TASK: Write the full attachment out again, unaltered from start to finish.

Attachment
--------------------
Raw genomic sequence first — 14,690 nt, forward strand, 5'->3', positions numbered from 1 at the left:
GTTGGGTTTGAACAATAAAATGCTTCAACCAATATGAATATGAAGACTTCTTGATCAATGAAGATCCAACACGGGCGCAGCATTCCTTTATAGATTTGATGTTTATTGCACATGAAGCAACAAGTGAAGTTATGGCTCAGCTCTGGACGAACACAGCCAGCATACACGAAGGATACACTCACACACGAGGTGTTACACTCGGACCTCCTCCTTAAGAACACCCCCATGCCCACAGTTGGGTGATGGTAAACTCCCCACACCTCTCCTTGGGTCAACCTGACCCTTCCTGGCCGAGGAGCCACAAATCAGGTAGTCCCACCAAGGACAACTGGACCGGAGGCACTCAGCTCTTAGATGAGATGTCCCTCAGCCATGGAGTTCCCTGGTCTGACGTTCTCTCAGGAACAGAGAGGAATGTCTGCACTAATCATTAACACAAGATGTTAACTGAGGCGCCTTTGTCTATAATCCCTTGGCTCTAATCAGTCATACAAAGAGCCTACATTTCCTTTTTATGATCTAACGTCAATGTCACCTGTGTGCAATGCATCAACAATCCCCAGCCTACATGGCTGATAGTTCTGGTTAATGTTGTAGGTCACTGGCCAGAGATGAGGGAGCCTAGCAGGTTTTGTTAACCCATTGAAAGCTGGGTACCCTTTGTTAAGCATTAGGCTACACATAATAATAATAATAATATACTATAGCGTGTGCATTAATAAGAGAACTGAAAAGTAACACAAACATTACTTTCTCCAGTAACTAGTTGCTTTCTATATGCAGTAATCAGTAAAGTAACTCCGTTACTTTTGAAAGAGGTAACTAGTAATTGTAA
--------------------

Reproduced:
Raw genomic sequence first — 14,690 nt, forward strand, 5'->3', positions numbered from 1 at the left:
GTTGGGTTTGAACAATAAAATGCTTCAACCAATATGAATATGAAGACTTCTTGATCAATGAAGATCCAACACGGGCGCAGCATTCCTTTATAGATTTGATGTTTATTGCACATGAAGCAACAAGTGAAGTTATGGCTCAGCTCTGGACGAACACAGCCAGCATACACGAAGGATACACTCACACACGAGGTGTTACACTCGGACCTCCTCCTTAAGAACACCCCCATGCCCACAGTTGGGTGATGGTAAACTCCCCACACCTCTCCTTGGGTCAACCTGACCCTTCCTGGCCGAGGAGCCACAAATCAGGTAGTCCCACCAAGGACAACTGGACCGGAGGCACTCAGCTCTTAGATGAGATGTCCCTCAGCCATGGAGTTCCCTGGTCTGACGTTCTCTCAGGAACAGAGAGGAATGTCTGCACTAATCATTAACACAAGATGTTAACTGAGGCGCCTTTGTCTATAATCCCTTGGCTCTAATCAGTCATACAAAGAGCCTACATTTCCTTTTTATGATCTAACGTCAATGTCACCTGTGTGCAATGCATCAACAATCCCCAGCCTACATGGCTGATAGTTCTGGTTAATGTTGTAGGTCACTGGCCAGAGATGAGGGAGCCTAGCAGGTTTTGTTAACCCATTGAAAGCTGGGTACCCTTTGTTAAGCATTAGGCTACACATAATAATAATAATAATATACTATAGCGTGTGCATTAATAAGAGAACTGAAAAGTAACACAAACATTACTTTCTCCAGTAACTAGTTGCTTTCTATATGCAGTAATCAGTAAAGTAACTCCGTTACTTTTGAAAGAGGTAACTAGTAATTGTAA